The problem is that alongside increased inequality, we’ve seen diminished levels of upward mobility in recent years. A child born in the top 20 percent has about a 2-in-3 chance of staying at or near the top. A child born into the bottom 20 percent has a less than 1-in-20 shot at making it to the top. He’s 10 times likelier to stay where he is. In fact, statistics show not only that our levels of income inequality rank near countries like Jamaica and Argentina, but that it is harder today for a child born here in America to improve her station in life than it is for children in most of our wealthy allies — countries like Canada or Germany or France. They have greater mobility than we do, not less.
The idea that so many children are born into poverty in the wealthiest nation on Earth is heartbreaking enough. But the idea that a child may never be able to escape that poverty because she lacks a decent education or health care, or a community that views her future as their own, that should offend all of us and it should compel us to action. We are a better country than this.
Dr. Thomas Sowell, the brilliant American Economist (who just happens to be black) wrote the following profound statement in an article titled ” “Who Are the ‘1 Percent’?”, posted on nationalreview,com, on August 1, 2012
All sorts of statements are made in politics and in the media as if that top 1 percent is an enduring class of people, rather than an ever-changing collection of individuals who have a spike in their income in a particular year for one reason or another. Turnover in other income brackets is also substantial.
There is nothing mysterious about this. Most people start out at the bottom, in entry-level jobs, and their incomes rise over time as they acquire more skills and experience.
Politicians and media talking heads love to refer to people who are in the bottom 20 percent in income in a given year as “the poor.” But, following the same individuals for 10 or 15 years usually shows the great majority of those individuals moving into higher income brackets.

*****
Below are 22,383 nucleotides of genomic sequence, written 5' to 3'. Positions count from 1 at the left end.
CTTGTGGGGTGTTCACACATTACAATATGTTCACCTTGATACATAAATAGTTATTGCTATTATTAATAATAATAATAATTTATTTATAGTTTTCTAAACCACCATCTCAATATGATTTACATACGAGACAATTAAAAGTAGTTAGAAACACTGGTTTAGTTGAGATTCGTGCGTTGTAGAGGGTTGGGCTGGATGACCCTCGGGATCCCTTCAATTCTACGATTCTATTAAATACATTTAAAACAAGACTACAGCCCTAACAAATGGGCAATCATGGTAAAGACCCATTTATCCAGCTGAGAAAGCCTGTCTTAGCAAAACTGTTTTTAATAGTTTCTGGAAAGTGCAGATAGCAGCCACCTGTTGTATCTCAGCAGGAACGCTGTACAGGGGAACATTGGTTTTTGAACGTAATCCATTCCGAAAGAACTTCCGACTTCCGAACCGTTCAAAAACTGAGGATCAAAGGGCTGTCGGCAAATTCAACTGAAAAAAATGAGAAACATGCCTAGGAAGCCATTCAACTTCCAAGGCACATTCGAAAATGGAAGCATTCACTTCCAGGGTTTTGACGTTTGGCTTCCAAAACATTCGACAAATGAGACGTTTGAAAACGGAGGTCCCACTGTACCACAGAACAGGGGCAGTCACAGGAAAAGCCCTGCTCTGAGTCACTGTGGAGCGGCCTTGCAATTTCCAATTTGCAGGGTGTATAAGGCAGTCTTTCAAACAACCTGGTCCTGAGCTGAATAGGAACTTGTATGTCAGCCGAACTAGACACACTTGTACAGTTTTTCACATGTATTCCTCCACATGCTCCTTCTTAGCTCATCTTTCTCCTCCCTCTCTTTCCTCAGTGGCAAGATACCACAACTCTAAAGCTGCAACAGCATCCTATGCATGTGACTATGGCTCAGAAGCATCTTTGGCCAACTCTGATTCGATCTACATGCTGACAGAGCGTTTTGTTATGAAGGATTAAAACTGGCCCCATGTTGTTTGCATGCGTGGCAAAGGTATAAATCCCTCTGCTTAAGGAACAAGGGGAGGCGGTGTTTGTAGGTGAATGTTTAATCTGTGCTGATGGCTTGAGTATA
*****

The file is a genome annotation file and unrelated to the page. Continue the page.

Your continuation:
The number who reach the top 20 percent greatly exceeds the number still stuck in the bottom 20 percent over the years. But such mundane facts cannot compete for attention with the moral melodramas conjured up by politicians and the media when they discuss “the rich” and “the poor.”
There are people who are genuinely rich and genuinely poor, in the sense of having very high or very low incomes for most, if not all, of their lives. But “the rich” and “the poor” in this sense are unlikely to add up to even 10 percent of the population.
Ironically, those who make the most noise about income disparities or poverty contribute greatly to policies that promote both. The welfare state enables millions of people to meet their needs with little or no income-earning work on their part.
Most of the economic resources used by people in the bottom 20 percent come from sources other than their own incomes. There are veritable armies of middle-class people who make their livings transferring resources, in a variety of ways, from those who created those resources to those who live off them.
These transferrers exist in both government and private social-welfare institutions. They have every incentive to promote dependency, from which they benefit both professionally and psychically, and to imagine that they are creating social benefits.
For different reasons, both politicians and the media have incentives to spread misconceptions with statistics. So long as we keep buying it, they will keep selling it.
With his “empire” and popularity rapidly tanking, Obama and his enablers have decided to ramp up the politic rhetoric used so well and so often by followers of Karl Marx and Saul Alinsky…and, not-so-coincidentally, Community Organizers, as will: the incendiary rhetoric of Class Warfare.
The harsh truth of the matter is the fact that America remains the Land of Opportunity…if you are willing, Pookie, to get your Cheetos-eating rear end up of the couch and work for it.
The Founding Fathers established a nation found on the principle that
We hold these truths to be self-evident, that all men are created equal, that they are endowed by their Creator with certain unalienable Rights, that among these are Life, Liberty and the pursuit of Happiness.
“Income Equality” (i.e., Marxism) was never mentioned.
Until He Comes,